BBC NEWS Americas Africa Europe Middle East South Asia Asia Pacific
BBCi NEWS   SPORT   WEATHER   WORLD SERVICE   A-Z INDEX     

BBC News World Edition
 You are in: UK: Wales  
News Front Page
Africa
Americas
Asia-Pacific
Europe
Middle East
South Asia
UK
England
N Ireland
Scotland
Wales
Politics
Education
Business
Entertainment
Science/Nature
Technology
Health
-------------
Talking Point
-------------
Country Profiles
In Depth
-------------
Programmes
-------------
BBC Sport
BBC Weather
SERVICES
-------------
EDITIONS
Friday, 21 June, 2002, 10:23 GMT 11:23 UK
Varying levels of Alzheimer care
Elderly patient
Detecting signs of Alzheimer's disease early is vital
The quality of mental health services for older people in Wales varies greatly, depending on where people live, according to a report compiled by the Audit Commission.

It also found there are severe shortages of specialist practitioners in some areas.


There are a shortage of specialists, problems in training GPs and shortages in the joint working between local authorities and the health service

Wales Alzheimer Society manager Phil Davies
Calls are now being made for the Welsh Assembly to start work on a specific strategy for mental health services for older people.

The report, called Losing Time, found that people in some areas were being forced to travel long distances to get the right kind of support.

It also said that the needs of carers should be assessed more consistently, although they are generally well-supported.

Members of the Alzheimer's Society in Wales participated in the report, and are well aware of the problems faced.

"There are a shortage of specialists, problems in training GPs and shortages in the joint working between local authorities and the health service," said the society's Wales manager Phil Davies.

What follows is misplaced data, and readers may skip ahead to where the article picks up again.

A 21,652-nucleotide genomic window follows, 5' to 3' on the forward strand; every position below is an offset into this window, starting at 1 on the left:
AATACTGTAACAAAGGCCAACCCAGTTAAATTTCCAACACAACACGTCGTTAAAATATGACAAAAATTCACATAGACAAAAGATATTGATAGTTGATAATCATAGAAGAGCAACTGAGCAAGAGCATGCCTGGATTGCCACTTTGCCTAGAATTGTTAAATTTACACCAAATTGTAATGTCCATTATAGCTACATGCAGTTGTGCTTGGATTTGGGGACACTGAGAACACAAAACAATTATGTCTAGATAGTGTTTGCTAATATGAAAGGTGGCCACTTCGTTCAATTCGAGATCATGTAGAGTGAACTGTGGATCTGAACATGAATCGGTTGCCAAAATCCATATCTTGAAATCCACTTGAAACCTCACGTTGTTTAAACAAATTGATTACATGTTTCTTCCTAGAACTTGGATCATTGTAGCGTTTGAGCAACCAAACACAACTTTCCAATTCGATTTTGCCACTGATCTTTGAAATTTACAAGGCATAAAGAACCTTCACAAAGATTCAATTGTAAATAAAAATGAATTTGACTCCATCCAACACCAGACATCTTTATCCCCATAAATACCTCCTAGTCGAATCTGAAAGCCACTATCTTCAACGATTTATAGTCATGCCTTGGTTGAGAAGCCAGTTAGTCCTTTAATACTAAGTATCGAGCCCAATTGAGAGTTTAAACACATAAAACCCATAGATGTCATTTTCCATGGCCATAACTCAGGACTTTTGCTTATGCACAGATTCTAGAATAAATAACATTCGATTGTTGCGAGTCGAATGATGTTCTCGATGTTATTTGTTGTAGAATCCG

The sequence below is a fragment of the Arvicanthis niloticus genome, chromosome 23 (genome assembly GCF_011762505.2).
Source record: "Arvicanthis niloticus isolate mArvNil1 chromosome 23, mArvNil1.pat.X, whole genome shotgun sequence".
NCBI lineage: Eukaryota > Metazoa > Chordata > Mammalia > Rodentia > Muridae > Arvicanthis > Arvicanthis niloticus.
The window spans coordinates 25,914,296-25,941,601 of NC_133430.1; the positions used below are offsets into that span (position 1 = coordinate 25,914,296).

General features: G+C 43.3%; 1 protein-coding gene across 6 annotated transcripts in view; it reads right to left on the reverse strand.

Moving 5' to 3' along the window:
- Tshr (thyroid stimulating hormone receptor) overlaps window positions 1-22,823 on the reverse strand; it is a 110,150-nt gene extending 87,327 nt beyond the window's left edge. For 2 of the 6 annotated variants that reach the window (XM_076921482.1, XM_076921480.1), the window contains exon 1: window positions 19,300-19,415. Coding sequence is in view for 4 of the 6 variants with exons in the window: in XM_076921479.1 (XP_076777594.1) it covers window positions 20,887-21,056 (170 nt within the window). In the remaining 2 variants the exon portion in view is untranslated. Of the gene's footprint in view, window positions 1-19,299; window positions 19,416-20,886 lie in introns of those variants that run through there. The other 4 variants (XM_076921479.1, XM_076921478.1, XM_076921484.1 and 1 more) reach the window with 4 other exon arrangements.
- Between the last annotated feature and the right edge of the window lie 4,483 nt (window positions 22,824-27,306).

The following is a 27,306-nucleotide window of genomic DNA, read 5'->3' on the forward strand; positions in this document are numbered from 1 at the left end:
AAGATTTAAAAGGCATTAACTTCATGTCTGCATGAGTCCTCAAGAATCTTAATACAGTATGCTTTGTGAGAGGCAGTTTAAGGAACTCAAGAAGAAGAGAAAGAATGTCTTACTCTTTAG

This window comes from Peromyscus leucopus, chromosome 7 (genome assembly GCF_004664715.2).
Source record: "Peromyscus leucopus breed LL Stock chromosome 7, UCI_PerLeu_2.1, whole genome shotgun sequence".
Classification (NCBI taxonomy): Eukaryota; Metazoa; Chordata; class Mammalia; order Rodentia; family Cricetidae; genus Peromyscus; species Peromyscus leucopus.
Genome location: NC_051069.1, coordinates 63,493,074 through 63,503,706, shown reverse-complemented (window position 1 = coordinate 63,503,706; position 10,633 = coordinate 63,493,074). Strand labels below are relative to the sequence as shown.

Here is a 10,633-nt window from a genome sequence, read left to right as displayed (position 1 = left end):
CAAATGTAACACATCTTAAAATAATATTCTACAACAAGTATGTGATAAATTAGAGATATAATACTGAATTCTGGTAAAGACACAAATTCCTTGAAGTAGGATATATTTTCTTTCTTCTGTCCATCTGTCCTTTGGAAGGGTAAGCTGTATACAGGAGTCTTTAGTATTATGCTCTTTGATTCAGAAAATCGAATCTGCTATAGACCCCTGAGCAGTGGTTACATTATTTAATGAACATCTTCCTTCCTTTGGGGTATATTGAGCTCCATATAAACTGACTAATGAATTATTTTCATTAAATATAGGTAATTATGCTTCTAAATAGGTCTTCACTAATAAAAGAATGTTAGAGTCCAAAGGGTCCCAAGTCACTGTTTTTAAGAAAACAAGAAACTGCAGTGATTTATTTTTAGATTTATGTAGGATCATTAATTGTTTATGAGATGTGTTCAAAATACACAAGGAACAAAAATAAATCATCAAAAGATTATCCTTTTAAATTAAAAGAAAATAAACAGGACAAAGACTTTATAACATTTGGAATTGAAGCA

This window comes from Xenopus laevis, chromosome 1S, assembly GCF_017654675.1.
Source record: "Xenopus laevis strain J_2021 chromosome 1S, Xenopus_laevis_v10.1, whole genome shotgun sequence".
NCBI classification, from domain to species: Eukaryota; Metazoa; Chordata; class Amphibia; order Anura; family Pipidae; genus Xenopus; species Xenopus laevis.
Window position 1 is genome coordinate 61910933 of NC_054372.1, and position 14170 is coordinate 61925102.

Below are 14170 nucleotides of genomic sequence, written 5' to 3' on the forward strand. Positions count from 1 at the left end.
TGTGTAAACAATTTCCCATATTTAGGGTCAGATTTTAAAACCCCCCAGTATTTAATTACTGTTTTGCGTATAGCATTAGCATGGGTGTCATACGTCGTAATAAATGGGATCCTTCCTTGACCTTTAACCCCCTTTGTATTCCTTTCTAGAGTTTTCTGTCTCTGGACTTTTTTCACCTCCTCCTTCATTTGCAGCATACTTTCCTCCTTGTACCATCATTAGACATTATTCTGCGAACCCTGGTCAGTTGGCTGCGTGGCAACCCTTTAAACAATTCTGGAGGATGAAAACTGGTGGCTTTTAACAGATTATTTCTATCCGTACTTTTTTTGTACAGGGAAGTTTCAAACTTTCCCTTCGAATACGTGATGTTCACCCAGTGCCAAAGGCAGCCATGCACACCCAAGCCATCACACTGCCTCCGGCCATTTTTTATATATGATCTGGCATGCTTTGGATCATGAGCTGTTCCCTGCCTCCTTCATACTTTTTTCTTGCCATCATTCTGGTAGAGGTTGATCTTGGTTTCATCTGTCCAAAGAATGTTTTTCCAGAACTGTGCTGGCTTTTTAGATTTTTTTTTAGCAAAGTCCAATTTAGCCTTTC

"All these are issues which need to be urgently addressed."

Mr Davies also revealed that there had been a commitment to starting work on a new strategy, after this Audit Commission report was completed.

"It is partly an issue of resources but what we will be calling on the assembly for is a strategy for mental health services for older people across Wales."

Good practice

Dementia affects one-in-five people over 80 and the report estimates that around 40,000 people in Wales could have some form of dementia.

But only 40% of 700 Welsh GPs surveyed feel they have had enough training to diagnose and manage dementia, and that arrangements to access specialist care are inconsistent.

The report intends to help the Welsh Assembly Government plan its mental health services.

The Losing Time document highlighted over 30 examples of good practice but said this good practice was not being shared widely enough.

A memory clinic at Cardiff's Llandough Hospital, specialist planning groups in Neath Port Talbot and Bridgend, and a "cornerstone" scheme at Denbighshire Social Services have been singled out for particular praise.

Internet links:


The BBC is not responsible for the content of external internet sites

Links to more Wales stories are at the foot of the page.


E-mail this story to a friend

Links to more Wales stories

© BBC ^^ Back to top

News Front Page | Africa | Americas | Asia-Pacific | Europe | Middle East |
South Asia | UK | Business | Entertainment | Science/Nature |
Technology | Health | Talking Point | Country Profiles | In Depth |
Programmes